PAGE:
by Reb Gutman Locks at Mystical Paths
A young tourist from Denmark came to the Kotel Yesterday. I could not get him to put on tefillin. No matter what I tried, he was insistent that he was not going to put them on. He had put them on for a year when he was much younger, but “it didn’t do anything” for him. He has not put them on since.
I tried to explain that he was not doing it right or it would have been “doing something” for him. He pushed all of my answers away. He had just graduated from medical school and had an attitude that if it doesn’t work, you don’t do it. I tried talking to him for some ten minutes. I used all of my examples that have worked in the past, but he would not budge. I was surprised that he didn’t just walk away. In truth, he was so negative that I was about to walk away.
Just then three young Japanese tourists walked by. I looked over to them and said something to them in Japanese. I enjoy seeing how shocked they are when they see someone who looks like I do speaking Japanese. I remember maybe a dozen or two sentences from when I was in Japan over fifty years ago. My accent and vocabulary really surprise them.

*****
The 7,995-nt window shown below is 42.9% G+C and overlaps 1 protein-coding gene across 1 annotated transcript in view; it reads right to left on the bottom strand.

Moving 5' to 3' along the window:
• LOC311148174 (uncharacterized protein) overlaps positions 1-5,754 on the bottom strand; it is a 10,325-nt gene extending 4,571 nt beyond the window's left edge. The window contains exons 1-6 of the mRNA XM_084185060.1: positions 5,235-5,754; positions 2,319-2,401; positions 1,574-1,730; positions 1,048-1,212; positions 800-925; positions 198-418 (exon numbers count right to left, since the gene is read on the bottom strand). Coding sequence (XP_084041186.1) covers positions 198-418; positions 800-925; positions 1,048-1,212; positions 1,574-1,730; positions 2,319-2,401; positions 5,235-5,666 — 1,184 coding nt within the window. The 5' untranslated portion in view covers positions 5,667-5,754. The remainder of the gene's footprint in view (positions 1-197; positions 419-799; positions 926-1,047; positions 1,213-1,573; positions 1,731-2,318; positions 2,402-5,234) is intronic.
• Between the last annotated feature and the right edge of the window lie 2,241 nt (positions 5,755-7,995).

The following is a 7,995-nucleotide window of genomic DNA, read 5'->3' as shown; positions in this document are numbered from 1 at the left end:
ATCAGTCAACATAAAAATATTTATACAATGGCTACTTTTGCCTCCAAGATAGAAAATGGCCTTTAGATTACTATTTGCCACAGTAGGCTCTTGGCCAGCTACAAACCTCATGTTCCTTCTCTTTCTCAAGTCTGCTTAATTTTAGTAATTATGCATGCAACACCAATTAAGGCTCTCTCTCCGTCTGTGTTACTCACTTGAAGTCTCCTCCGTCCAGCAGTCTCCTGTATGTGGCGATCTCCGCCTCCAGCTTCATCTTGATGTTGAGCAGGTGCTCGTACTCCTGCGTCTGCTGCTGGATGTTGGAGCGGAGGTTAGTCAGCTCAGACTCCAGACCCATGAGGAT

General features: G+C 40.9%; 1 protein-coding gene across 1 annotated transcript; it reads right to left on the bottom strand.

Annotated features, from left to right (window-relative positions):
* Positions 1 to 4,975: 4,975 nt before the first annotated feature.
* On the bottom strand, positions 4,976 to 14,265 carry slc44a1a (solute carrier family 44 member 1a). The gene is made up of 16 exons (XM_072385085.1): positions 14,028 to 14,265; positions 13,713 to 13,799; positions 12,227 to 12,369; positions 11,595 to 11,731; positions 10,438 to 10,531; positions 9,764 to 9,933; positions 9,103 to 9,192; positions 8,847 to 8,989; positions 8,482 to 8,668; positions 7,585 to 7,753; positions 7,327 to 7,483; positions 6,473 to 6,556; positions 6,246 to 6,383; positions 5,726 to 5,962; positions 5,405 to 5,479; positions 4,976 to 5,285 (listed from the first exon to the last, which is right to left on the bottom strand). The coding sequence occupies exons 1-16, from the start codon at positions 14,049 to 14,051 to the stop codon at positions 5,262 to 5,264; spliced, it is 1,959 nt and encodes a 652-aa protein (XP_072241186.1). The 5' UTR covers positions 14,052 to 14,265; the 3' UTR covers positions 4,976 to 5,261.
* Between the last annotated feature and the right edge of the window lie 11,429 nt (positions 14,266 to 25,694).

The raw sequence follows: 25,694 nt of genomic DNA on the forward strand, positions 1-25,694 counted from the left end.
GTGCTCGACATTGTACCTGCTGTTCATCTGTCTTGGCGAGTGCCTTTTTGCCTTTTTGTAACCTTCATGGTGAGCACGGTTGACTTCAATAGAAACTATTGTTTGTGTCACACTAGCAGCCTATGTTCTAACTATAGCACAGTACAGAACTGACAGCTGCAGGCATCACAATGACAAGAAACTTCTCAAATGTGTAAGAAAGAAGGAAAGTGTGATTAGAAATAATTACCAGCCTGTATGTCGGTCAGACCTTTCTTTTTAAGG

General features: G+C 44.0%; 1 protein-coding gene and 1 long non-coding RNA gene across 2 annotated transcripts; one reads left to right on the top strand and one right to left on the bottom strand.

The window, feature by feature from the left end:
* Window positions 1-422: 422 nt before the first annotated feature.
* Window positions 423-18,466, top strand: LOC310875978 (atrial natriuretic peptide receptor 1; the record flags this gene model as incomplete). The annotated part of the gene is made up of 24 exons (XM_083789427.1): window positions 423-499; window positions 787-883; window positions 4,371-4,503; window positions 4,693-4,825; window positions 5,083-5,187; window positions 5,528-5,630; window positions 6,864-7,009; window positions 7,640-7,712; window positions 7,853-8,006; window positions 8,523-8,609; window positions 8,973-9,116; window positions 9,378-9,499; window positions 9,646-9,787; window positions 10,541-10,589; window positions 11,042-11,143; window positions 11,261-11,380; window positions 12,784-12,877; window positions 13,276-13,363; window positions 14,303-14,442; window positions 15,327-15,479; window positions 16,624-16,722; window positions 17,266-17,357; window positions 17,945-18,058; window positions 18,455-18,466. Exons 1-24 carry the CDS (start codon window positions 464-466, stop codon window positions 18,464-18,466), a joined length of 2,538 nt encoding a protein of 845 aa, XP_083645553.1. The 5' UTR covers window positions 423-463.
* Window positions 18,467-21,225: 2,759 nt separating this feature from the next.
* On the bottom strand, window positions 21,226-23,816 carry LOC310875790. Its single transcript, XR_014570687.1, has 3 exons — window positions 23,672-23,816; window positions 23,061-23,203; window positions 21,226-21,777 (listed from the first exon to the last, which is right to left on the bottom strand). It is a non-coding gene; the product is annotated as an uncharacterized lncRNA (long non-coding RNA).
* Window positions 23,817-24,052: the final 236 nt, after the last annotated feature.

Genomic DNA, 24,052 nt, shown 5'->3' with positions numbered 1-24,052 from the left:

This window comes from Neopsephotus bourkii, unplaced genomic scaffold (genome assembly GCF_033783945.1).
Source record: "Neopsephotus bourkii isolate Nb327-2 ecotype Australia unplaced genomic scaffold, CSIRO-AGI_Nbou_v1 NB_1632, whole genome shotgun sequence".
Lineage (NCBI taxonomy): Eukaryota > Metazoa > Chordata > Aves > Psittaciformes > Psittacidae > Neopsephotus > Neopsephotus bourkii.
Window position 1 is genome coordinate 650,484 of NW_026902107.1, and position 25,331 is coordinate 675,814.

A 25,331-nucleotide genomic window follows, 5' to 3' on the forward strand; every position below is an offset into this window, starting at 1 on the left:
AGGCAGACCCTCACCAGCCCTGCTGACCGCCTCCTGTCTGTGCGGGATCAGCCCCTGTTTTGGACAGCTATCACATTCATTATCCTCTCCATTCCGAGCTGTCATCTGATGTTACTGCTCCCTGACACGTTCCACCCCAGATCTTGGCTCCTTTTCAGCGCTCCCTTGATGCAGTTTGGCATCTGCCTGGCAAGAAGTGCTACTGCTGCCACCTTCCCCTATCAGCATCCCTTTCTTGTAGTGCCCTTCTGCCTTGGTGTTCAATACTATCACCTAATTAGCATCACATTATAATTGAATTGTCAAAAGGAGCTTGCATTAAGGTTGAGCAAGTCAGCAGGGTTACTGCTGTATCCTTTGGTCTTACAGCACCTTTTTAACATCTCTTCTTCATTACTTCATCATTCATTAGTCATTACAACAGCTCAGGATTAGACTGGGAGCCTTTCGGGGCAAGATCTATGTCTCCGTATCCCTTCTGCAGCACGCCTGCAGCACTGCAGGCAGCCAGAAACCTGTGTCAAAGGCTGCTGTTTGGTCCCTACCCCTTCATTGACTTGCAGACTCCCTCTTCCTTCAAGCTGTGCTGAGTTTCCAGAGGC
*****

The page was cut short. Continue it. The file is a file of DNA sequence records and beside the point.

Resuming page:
It turned out that the Jew was even more shocked than they were. He asked them in English, “Is he really speaking Japanese to you? Can you understand him?” They said yes. He smiled broadly and announced, “That you can speak Japanese … That’s amazing! Okay, I’ll put on tefillin.”
Now I was the one who was amazed. I have no idea why my speaking Japanese changed his mind.
I quickly helped him to put on tefillin. After he said the prayers, I had him pray for his loved ones and his own needs. I saw that he was finally opening up a little and in fact was enjoying his experience. So many long years of negativity fell away in those few minutes. His long-held opinions changed; from being totally negative to somewhat open.
What a blessing this was for him. He is at the age where he is looking to get married. With a completely negative attitude about Judaism, he could easily intermarry. These few minutes wearing tefillin and opening his heart at the Kotel may very well have saved him from that.
Am I recommending that everyone learn to speak Japanese in case some day it will convince someone to do a mitzvah? No, I am not. But I am recommending not giving up. When helping someone to come to a mitzvah, try whatever you can. You never know what might work.
Tuesday, October 28, 2008
// 10/28/2008 //